Tips for Getting Started with Scleral Lenses in your Practice
I am extremely grateful to each of you for your interest in scleral lenses and Scleral Lens Monthly! The positive comments are most welcome and appreciated. This column is devoted to you and your questions. Many of you have expressed interest in incorporating scleral lenses into your practice and have asked how to get started fitting scleral lenses. Here is how to differentiate your practice with scleral lens technology.
Attend a workshop
Hands-on workshops are the ideal way to learn how to fit scleral lenses. If you are new to scleral lenses, now is the perfect time to get started! There are more workshops available this year than ever before. Some scleral lens workshops are offered in conjunction with continuing education meetings and others are presented by scleral lens manufacturers (not in conjunction with a meeting). Another incredibly effective learning option is to have a scleral lens manufacturer’s representative come to your office and assist you while fitting patients. These workshops and trainings cover a variety of information including scleral lens application and removal, evaluation of each aspect of scleral lenses, and complications that can occur with scleral lenses.
Attend a continuing education meeting
Since scleral lenses are such a hot topic, there are numerous meetings with scleral lens lectures. Most large meetings have scleral lens specific courses or specialty contact lens courses that include scleral lenses. There are lectures for both new practitioners and more advanced topics for experienced scleral lens practitioners. It is beneficial to attend lectures by different speakers to get a variety of opinions. Visit with representatives at the exhibit hall at these meetings to learn the specifics of each design and to handle the scleral lenses directly from each manufacturer.
There are also meetings that specialize in contact lenses, such as the Global Specialty Lens Symposium held in January in Las Vegas, the Bronstein Cornea and Contact Lens Seminar held in January in Arizona or the Minnesota Contact Lens Society Meeting held in September in Las Vegas. In addition, the American Academy of Optometry and the American Optometric Association meetings have scleral lens lectures and workshops. Meeting information is advertised in optometric journals and a complete list of meetings is available on the AOA website.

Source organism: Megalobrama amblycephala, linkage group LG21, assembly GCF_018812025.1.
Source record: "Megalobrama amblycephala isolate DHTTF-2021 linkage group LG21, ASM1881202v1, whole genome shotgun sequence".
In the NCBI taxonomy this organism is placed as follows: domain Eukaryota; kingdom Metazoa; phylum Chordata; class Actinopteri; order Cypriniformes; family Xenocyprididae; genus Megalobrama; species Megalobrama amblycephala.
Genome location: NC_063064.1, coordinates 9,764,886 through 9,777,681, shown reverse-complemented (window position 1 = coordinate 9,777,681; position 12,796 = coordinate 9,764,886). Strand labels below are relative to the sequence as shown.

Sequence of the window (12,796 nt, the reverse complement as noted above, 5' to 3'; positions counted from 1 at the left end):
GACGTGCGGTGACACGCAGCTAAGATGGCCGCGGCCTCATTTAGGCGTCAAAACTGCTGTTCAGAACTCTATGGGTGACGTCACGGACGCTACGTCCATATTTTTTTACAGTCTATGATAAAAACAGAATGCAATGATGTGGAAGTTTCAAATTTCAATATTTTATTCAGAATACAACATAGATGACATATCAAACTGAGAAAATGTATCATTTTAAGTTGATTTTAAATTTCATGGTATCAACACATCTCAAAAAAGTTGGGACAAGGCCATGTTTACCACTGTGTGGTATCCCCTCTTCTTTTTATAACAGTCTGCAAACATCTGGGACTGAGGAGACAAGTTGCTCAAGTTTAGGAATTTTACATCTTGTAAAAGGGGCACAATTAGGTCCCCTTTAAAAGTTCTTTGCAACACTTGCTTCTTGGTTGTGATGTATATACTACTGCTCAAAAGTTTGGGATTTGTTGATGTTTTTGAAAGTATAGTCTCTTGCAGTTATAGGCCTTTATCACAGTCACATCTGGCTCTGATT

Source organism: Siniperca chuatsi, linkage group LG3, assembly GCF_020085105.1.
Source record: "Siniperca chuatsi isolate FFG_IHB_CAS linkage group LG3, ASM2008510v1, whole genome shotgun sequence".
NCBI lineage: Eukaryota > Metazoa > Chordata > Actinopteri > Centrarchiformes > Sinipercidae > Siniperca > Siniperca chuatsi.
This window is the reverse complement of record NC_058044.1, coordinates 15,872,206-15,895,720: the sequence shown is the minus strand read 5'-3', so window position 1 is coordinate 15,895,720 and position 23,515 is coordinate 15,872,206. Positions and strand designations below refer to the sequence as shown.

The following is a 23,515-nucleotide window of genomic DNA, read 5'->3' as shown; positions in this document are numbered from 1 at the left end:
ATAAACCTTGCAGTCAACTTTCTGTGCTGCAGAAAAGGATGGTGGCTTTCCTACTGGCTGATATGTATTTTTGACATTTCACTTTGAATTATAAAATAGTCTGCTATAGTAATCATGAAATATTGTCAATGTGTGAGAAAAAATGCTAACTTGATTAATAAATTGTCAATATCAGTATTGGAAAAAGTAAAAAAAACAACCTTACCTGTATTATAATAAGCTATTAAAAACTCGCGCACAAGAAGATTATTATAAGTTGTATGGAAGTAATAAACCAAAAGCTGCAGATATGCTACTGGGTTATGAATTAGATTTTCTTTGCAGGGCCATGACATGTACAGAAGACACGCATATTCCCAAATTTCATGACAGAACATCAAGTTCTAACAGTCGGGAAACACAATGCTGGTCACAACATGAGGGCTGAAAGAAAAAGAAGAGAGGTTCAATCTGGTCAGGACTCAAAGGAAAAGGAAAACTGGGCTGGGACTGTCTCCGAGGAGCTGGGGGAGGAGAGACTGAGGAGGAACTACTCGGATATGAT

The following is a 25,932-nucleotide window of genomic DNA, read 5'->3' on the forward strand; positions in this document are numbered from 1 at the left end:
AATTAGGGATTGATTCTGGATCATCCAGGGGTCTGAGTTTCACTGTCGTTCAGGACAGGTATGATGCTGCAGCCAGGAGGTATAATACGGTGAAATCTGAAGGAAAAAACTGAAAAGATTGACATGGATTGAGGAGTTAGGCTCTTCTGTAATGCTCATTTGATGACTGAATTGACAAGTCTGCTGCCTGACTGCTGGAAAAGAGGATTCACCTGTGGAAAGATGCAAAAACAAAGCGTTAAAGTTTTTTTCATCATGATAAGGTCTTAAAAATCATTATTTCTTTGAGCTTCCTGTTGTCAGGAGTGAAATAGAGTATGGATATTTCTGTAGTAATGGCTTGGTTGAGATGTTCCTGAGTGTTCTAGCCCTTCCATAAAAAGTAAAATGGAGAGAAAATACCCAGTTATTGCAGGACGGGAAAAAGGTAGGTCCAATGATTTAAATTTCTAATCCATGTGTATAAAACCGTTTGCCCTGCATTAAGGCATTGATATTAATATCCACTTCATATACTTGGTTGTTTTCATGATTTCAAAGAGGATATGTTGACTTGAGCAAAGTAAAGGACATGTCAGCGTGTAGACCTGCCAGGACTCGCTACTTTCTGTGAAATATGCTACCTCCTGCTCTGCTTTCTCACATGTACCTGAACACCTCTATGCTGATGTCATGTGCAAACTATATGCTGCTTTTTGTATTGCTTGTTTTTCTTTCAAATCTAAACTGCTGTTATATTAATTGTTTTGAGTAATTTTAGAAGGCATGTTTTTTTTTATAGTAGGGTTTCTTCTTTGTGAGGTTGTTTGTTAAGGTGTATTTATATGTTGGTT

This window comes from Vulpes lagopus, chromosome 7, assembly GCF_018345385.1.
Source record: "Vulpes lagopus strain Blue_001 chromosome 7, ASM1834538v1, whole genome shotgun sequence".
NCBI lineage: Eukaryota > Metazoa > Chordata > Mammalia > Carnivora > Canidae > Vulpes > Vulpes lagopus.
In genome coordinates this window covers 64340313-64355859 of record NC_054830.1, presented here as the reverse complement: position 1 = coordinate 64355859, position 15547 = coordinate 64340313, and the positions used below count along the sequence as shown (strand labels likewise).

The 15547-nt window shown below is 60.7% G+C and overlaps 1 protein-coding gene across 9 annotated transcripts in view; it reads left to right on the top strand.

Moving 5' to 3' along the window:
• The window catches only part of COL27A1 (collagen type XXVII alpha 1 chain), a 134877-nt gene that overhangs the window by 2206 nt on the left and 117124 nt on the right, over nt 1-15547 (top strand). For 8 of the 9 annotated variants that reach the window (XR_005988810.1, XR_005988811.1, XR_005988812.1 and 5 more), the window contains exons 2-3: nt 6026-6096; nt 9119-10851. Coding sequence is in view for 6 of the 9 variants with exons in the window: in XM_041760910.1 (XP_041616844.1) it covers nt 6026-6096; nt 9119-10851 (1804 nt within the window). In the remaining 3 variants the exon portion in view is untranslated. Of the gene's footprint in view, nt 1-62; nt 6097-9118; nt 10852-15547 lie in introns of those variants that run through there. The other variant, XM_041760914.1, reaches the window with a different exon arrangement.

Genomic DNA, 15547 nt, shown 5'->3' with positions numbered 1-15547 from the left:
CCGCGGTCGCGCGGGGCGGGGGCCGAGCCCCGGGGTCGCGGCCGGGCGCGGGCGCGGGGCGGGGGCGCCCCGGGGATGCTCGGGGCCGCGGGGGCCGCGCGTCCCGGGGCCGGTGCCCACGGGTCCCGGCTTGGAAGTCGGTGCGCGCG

Figure 1. Scleral lens overfilled with preservative free saline and sodium fluorescein.
Become familiar with the SLS and GPLI
The Scleral Lens Education Society (SLS) is a wonderful resource. The SLS has a membership program, a basic quiz for practitioners new to scleral lenses and a Fellowship program which demonstrates advanced knowledge and proficiency in scleral lenses. The SLS website (https://www.sclerallens.org/) has a vast amount of information including a video on scleral lens handling including application and removal (https://www.sclerallens.org/how-use-scleral-lenses). This video is shared widely and can be used in your practice and on the practice website. It is especially helpful to share with patients prior to the scleral lens dispensing appointment. Additionally, the SLS website has up-to-date news, access to multiple webinars, case studies, fitting guides, scleral lens fitting information, lectures, posters and a literature review. New to the website are a multitude of downloadable files for scleral lens indications including keratoconus, pellucid marginal degeneration, post-Lasik ectasia and Sjögren’s disease.
A multitude of resources can be found on the Gas Permeable Lens Institute (GPLI) website (http://www.gpli.info). These include specific information on coding and billing, webinars, staff training information, patient brochures and practice management resources. New this year is the Scleral Lens Troubleshooting FAQs module which was developed in conjunction with the SLS (also found on the SLS website). A wealth of topics are covered including scleral lens indications, lens selection, scleral lens-induced complications and lens care.
Now that you have the resources to start fitting scleral lenses, you can utilize this amazing technology in your practice. Utilize the manufacturer’s consultants to help answer any questions. You will not only improve the quality of life of your patients, but will also create patient loyalty and referrals which will grow your practice.
Dr. Melissa Barnett is a Principal Optometrist at the University of California Davis Eye Center in Sacramento, specializing in anterior segment disease and specialty contact lenses. Dr. Barnett is the Past President of The Scleral Lens Education Society. She lectures and publishes extensively on topics including dry eye, anterior segment disease, contact lenses and creating a healthy balance between work and home life for women in optometry.